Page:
What is GCSE ?
GCSE – General Certificate of Secondary Education
GCSE coursework (generally a qualification taken by 15 or 16 year olds) that was introduced in 1988 after replacing the former education system. As a long time has passed since its introduction, a debate about its value becomes inevitable. However, changes are made to the coursework to retain its importance. It is usually taken in England, Wales and Northern Ireland over a period of two years with exams taken in June and re-sits in winter(November). The grades offered range from A* – G. This education is required for pursuing A Levels, BTEC Level 3, International Baccalaureate (IB).
Importance of GCSE grades
The greatest need of a student is to get selected in a good university. They may accept students with Cs depending upon some other accomplishments, Bs alone are also not enough and at least six As are required for the most selective colleges. The GCSE grades play a vital role in this part as good GCSE grades are an indication of doing well in the next phase (A Levels). You can’t think of scoring better in A levels than your GCSE’s. Normally a B grader is likely to be pushed to C in A levels.
Simply your GCSE grades determine your future qualifications. Students who are all-aware of there future don’t take a risk in this short time of two years that has been proven to determine the future of the student. Good universities need excellent students and for making a student excellent, good grades are very important. With a disappointing GCSE and A Level result students limit their future chances.
What everyone knows.
Going for a more a more competitive university means changing from a local brand to an international one that means more bucks and over here it means more good grades as LAW, Medical, Engineering universities clearly indicate the grades they want from you before applying to them. Going just a step further we see our careers where we would be ending in. Your
1. GCSE grades 2. A level grades 3. Type of University 4. Your Grades/GPA in the Uni are all that is needed for telling which type of profession would be suited to you and an estimate of your income.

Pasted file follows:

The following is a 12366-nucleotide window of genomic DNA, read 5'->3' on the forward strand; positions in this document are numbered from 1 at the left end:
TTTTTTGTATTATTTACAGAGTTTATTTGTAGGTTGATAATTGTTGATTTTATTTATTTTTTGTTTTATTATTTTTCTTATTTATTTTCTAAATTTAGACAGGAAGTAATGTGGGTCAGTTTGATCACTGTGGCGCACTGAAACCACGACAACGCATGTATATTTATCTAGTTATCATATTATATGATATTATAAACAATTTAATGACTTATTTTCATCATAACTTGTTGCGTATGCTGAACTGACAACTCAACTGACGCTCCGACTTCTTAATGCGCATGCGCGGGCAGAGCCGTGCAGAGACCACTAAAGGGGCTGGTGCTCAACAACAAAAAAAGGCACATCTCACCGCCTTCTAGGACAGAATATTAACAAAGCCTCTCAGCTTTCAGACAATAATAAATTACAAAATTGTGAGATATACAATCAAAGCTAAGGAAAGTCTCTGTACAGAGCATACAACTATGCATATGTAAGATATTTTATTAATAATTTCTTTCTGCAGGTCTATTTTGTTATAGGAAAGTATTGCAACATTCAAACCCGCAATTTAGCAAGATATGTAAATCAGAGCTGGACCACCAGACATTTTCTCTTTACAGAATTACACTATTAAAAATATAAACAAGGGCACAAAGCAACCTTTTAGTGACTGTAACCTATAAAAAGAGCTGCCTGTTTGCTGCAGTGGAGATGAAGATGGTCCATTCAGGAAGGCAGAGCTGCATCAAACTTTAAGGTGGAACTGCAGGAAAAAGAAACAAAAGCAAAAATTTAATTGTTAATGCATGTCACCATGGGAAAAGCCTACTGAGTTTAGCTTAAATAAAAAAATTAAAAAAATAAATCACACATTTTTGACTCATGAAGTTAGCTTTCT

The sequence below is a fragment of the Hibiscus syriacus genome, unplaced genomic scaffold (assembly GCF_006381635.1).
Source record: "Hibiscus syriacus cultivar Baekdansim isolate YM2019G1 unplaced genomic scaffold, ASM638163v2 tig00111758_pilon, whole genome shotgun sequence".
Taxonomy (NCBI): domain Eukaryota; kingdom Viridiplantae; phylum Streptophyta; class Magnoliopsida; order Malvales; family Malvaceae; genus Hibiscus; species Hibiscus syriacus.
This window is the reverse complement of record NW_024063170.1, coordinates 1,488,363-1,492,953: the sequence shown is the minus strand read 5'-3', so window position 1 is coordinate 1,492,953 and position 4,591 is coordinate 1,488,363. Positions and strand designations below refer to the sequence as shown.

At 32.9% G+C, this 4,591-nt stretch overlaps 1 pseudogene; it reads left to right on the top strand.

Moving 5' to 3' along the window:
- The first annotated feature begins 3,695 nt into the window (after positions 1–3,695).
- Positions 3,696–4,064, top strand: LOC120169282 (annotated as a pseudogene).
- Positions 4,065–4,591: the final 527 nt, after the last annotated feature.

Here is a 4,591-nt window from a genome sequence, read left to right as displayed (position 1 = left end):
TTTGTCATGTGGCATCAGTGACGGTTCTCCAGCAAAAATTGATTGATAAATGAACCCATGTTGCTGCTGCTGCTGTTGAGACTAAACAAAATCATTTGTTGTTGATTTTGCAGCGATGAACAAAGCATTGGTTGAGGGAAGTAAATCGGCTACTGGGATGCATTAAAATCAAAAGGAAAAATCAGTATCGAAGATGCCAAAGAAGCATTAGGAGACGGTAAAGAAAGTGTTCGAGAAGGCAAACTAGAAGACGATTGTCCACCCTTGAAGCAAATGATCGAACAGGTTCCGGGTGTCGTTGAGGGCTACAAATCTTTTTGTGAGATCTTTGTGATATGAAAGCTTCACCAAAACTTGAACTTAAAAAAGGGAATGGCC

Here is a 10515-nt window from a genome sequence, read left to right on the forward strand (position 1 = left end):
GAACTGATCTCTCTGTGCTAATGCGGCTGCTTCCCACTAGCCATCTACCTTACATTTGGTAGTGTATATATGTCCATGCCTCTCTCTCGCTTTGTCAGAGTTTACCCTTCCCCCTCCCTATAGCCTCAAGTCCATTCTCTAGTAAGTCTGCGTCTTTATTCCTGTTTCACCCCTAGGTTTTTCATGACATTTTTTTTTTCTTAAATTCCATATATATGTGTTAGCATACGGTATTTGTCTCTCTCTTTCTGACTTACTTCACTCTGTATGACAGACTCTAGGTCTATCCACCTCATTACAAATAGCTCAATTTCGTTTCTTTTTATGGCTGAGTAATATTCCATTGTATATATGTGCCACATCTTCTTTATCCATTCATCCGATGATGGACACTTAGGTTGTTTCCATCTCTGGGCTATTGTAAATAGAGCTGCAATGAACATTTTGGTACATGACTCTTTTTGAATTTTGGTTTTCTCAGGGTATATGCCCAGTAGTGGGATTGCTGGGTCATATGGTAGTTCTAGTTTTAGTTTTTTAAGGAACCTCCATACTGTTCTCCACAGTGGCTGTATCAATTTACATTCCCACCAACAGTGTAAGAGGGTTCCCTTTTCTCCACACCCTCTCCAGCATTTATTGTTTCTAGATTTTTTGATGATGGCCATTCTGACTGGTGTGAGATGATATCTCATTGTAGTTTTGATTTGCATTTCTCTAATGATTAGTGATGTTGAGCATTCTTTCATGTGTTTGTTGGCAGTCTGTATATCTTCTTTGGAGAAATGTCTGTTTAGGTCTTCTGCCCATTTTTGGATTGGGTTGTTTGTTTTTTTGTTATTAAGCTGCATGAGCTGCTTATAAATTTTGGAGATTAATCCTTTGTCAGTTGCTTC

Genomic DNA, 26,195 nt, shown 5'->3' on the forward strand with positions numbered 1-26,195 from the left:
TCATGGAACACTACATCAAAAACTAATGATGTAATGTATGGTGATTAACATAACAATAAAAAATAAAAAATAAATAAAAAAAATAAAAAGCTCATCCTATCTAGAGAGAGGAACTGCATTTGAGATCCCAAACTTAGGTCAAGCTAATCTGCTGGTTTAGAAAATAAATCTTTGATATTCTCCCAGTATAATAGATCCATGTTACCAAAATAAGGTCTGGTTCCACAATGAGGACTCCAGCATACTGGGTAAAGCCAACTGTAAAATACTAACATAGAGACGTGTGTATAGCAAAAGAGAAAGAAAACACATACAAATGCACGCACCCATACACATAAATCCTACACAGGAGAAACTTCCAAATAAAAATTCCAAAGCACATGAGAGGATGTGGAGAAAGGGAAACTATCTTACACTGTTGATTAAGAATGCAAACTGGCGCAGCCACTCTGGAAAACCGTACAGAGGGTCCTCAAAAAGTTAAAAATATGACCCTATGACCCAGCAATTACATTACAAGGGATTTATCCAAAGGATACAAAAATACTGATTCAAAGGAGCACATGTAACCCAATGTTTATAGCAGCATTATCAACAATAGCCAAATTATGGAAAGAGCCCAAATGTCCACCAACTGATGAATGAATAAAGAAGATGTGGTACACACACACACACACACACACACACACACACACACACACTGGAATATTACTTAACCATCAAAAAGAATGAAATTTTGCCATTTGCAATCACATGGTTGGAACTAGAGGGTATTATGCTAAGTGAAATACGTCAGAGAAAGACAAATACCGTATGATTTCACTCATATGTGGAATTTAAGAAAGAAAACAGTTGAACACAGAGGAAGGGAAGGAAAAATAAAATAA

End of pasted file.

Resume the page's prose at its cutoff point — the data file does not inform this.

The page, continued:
Is GCSE harder?
As the GCSE exams have been updated and many teachers/students according to our poll in UK think that the newer version is more difficult than the IGCSE. As a parent and student this should be discussed with other senior students, school and the universities demands. Choosing subjects is also something that has to be done very carefully and over here if someone rushes i remember the all famous: [animate animation=”slideInRight” duration=”3″ delay=”0″ iteration=”1″]”HASTE MAKES WASTE”[/animate]
Where examination boards offer GCSE?
These are the compulsory subjects offered:
- Irish in Northern England/Irish-Medium Schools
- Welsh/Welsh Second Language in Wales
- Religious Education and ICT may be compulsory as it is dependent upon the school.
Almost 80 subjects are offered from which students can chose based upon their own interest.
- 32 modern languages
- 6 classical languages
- 24 subjects related to technology
- 17 humanities
- 12 People and society related subjects
- 18 expressive arts; and,
- 19 other
When I was selecting for my subjects I had contacted more than a hundred people, researched for universities demands More importantly I went through comparisons and statistics about the subjects and the education type I was going to opt for.